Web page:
The Growth of the Internet

One of the largest military think-tanks following WWII in the US was the RAND Corporation. RAND thought up many of the projects that eventually became highly influential in US thinking, and among them was the proposal to develop a communications network that would be able to function through a Nuclear War. In order to do this, they reasoned, the network must have no central authority because that central authority would be the first thing targeted by an enemy. Also, it would have to be designed from the ground up to operate through major internal destruction.

On the impetus of this thinking, the Defense Advanced Research Projects Agency (DARPA) made a call for a packet-switched network. It would evolve through many stages, but would eventually settle on a method that was rugged though inefficient. Each packet of information would be an individual entity which would bounce around from computer to computer, in an effort to reach it's final destination. The path from sender to receiver would, by design, not necessarily be the most direct path. As Vinton Cerf, one of the founding fathers of the Internet writes, this ability is what allowed the network to function through adversity in a July 1977 trial run:

So what we were simulating was someone in a mobile battlefield environment going across a continental network, then across an intercontinental satellite network, and then back into a wireline network to a major computing resource in national headquarters. Since the Defense Department was paying for this, we were looking for demonstrations that would translate to militarily interesting scenarios. So the packets were traveling 94,000 miles round trip, as opposed to what would have been an 800-mile round trip directly on the ARPANET. We didn't lose a bit!
The fact that it was developed with decentralization in mind is what allowed the Internet to grow as quickly as it did. The Internet could support any kind of computer, and it was very modular, allowing the addition of computers in an evolutionary and anarchic way. Costs were low because people only paid enough to fund their own computer and connection to a couple of other computers. There were no worries about the network breaking down because of a computer failure because it had originally been designed to operate through wartime computer destruction. The Internet quickly became a collection of thousands of nodes, as is illustrated below in a visualization of the NFSNET in December, 1994. Keep in mind that this is just one network that is part of the much vaster Internet.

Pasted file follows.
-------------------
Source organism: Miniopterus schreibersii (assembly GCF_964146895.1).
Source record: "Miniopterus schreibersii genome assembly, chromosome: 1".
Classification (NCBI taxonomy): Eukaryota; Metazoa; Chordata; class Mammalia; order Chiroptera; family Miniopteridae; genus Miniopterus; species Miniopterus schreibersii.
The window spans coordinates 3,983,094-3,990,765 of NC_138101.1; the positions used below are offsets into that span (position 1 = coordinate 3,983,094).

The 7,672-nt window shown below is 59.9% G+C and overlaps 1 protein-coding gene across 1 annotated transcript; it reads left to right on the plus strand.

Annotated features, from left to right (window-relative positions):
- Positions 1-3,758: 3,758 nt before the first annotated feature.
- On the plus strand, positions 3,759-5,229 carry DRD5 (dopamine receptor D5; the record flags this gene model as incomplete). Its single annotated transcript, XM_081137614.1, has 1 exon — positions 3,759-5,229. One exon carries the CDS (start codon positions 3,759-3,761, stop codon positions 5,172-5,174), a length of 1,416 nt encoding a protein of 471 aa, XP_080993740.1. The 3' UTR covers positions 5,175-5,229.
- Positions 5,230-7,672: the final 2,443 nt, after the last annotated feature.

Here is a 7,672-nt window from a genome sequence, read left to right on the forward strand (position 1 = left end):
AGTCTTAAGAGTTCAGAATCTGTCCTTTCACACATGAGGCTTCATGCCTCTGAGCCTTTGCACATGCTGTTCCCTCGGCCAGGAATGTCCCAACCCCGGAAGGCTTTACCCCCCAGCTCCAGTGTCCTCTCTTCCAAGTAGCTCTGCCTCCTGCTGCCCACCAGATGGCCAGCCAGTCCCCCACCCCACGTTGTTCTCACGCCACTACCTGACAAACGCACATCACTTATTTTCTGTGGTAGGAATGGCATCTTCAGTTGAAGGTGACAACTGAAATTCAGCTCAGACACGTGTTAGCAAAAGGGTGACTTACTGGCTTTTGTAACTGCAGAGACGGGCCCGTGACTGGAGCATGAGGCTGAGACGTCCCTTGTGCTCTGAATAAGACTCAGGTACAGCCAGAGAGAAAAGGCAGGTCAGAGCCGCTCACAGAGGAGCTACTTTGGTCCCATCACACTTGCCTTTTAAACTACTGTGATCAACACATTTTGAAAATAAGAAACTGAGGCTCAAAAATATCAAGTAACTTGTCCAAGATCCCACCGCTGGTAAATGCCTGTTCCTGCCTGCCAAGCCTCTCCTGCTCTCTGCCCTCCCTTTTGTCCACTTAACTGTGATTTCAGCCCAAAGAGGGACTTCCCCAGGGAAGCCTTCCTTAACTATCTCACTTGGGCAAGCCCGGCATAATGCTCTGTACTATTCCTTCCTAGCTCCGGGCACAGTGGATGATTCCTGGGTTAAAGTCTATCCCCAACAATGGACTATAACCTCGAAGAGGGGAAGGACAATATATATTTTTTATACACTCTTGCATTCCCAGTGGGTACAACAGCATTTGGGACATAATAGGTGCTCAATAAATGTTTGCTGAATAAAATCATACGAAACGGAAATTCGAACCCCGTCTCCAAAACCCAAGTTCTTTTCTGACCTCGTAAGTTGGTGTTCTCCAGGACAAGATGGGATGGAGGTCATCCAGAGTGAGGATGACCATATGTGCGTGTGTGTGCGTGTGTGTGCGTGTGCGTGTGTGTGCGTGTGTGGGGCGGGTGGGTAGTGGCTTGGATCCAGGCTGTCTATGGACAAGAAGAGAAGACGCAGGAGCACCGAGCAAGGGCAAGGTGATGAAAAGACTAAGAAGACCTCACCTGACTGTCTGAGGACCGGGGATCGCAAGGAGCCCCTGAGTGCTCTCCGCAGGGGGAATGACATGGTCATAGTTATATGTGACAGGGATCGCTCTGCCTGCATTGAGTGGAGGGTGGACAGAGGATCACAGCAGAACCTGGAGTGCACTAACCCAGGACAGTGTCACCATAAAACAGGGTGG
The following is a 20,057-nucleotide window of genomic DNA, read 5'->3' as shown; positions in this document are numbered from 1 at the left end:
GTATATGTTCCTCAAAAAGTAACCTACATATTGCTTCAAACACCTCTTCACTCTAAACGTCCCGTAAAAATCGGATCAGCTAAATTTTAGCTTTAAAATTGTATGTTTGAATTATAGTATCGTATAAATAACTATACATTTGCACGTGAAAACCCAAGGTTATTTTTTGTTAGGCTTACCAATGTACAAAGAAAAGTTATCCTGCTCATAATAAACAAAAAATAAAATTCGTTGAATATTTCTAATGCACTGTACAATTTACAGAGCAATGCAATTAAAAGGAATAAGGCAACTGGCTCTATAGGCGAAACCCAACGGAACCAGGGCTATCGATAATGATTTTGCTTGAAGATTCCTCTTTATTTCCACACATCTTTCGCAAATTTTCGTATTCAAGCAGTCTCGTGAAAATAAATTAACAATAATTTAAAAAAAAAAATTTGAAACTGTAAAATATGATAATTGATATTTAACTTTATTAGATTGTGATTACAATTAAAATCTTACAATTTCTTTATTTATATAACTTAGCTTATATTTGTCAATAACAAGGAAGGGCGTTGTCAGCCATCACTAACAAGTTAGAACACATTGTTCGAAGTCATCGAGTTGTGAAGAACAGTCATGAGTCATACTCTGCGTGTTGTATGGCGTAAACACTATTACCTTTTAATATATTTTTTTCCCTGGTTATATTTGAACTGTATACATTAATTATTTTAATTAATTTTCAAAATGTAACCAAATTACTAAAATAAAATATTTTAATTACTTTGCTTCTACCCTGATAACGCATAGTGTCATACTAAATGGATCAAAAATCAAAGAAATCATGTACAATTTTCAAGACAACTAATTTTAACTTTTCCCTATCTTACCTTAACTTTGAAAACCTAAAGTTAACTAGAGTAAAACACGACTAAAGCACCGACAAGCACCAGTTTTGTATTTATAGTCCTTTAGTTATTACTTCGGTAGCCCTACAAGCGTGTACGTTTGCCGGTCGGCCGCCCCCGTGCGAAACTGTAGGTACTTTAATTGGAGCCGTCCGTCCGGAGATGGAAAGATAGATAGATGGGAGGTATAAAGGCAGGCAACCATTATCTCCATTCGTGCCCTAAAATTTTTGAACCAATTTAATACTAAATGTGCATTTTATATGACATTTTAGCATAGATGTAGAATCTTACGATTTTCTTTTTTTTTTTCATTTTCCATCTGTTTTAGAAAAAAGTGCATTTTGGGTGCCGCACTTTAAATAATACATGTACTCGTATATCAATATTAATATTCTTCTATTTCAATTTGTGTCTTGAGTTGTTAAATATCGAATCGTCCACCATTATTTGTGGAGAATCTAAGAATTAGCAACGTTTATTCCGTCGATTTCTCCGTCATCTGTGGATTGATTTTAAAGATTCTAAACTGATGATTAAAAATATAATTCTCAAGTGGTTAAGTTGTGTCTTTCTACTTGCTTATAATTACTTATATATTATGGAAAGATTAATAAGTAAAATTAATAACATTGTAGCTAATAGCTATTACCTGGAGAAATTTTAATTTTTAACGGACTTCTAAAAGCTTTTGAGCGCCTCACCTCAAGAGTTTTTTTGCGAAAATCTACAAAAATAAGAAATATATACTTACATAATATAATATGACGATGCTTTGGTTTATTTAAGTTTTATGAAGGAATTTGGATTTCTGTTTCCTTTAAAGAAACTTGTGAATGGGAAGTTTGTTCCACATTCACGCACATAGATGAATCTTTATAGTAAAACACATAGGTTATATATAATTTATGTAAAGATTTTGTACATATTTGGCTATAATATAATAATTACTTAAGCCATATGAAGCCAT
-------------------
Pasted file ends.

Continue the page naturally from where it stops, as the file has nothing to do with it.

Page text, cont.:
What's truly interesting about the Internet, is that as it grew and evolved, the people on it no longer wanted to use it for number crunching and computer time-sharing, areas for which it was originally intended. Instead, people got much more use out of it in different ways, as profiled by Bruce Sterling:
By the second year of operation, however, an odd fact became clear. ARPANET's users had warped the computer-sharing network into a dedicated, high-speed, federally subsidized electronic post- office. The main traffic on ARPANET was not long-distance computing. Instead, it was news and personal messages. Researchers were using ARPANET to collaborate on projects, to trade notes on work, and eventually, to downright gossip and schmooze. People had their own personal user accounts on the ARPANET computers, and their own personal addresses for electronic mail. Not only were they using ARPANET for person-to-person communication, but they were very enthusiastic about this particular service -- far more enthusiastic than they were about long-distance computation.
This was the beginning of the Internet as a social force, one that would eventually develop into a World Wide Web of information and interaction for people throughout the world.

Sterling further postulates that the reason people want to be on the Internet is that it is a "rare example of a true, modern, functional anarchy" devoid of censors and bosses. This level-playing field, where people are forced to work out problems through cooperation and collaboration makes the Internet evolutionary in a way that echoes the English Language. The English Language functions despite no central hierarchy or control. Standards are agreed upon by the community of English speakers, and the language works. The Internet works as well.

For a more specific listing of Internet developments, you may consult these timelines.

From here, you may go up to the introduction, or forward to the history of hypertext.

Chris Boraski